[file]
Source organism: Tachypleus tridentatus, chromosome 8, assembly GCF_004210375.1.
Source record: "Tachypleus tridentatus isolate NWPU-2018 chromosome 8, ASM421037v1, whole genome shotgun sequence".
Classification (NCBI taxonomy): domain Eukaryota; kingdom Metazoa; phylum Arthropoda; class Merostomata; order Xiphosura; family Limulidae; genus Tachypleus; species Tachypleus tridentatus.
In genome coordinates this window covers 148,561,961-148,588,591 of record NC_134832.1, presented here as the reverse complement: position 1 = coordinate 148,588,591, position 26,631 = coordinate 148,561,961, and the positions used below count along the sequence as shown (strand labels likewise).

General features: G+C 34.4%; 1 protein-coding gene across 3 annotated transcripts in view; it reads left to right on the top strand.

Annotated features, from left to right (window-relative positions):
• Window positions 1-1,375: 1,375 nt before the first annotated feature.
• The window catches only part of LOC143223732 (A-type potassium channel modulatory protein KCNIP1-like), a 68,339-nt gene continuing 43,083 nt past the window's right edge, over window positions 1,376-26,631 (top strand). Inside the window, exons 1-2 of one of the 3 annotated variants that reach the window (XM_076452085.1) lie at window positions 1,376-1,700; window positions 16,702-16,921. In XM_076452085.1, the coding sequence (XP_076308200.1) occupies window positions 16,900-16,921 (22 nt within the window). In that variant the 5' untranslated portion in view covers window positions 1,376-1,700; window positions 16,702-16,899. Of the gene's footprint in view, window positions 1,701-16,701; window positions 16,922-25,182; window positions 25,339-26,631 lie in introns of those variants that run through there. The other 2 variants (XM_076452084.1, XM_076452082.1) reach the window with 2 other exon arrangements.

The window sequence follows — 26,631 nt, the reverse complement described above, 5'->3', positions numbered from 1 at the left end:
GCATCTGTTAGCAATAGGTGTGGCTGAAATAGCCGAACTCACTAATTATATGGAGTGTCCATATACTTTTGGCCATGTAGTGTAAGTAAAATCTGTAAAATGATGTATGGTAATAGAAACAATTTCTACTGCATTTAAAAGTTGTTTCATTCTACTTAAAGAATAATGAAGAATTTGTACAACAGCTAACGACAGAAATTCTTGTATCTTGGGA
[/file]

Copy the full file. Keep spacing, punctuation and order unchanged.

Source organism: Tachypleus tridentatus, chromosome 8, assembly GCF_004210375.1.
Source record: "Tachypleus tridentatus isolate NWPU-2018 chromosome 8, ASM421037v1, whole genome shotgun sequence".
Classification (NCBI taxonomy): domain Eukaryota; kingdom Metazoa; phylum Arthropoda; class Merostomata; order Xiphosura; family Limulidae; genus Tachypleus; species Tachypleus tridentatus.
In genome coordinates this window covers 148,561,961-148,588,591 of record NC_134832.1, presented here as the reverse complement: position 1 = coordinate 148,588,591, position 26,631 = coordinate 148,561,961, and the positions used below count along the sequence as shown (strand labels likewise).

General features: G+C 34.4%; 1 protein-coding gene across 3 annotated transcripts in view; it reads left to right on the top strand.

Annotated features, from left to right (window-relative positions):
• Window positions 1-1,375: 1,375 nt before the first annotated feature.
• The window catches only part of LOC143223732 (A-type potassium channel modulatory protein KCNIP1-like), a 68,339-nt gene continuing 43,083 nt past the window's right edge, over window positions 1,376-26,631 (top strand). Inside the window, exons 1-2 of one of the 3 annotated variants that reach the window (XM_076452085.1) lie at window positions 1,376-1,700; window positions 16,702-16,921. In XM_076452085.1, the coding sequence (XP_076308200.1) occupies window positions 16,900-16,921 (22 nt within the window). In that variant the 5' untranslated portion in view covers window positions 1,376-1,700; window positions 16,702-16,899. Of the gene's footprint in view, window positions 1,701-16,701; window positions 16,922-25,182; window positions 25,339-26,631 lie in introns of those variants that run through there. The other 2 variants (XM_076452084.1, XM_076452082.1) reach the window with 2 other exon arrangements.

The window sequence follows — 26,631 nt, the reverse complement described above, 5'->3', positions numbered from 1 at the left end:
GCATCTGTTAGCAATAGGTGTGGCTGAAATAGCCGAACTCACTAATTATATGGAGTGTCCATATACTTTTGGCCATGTAGTGTAAGTAAAATCTGTAAAATGATGTATGGTAATAGAAACAATTTCTACTGCATTTAAAAGTTGTTTCATTCTACTTAAAGAATAATGAAGAATTTGTACAACAGCTAACGACAGAAATTCTTGTATCTTGGGA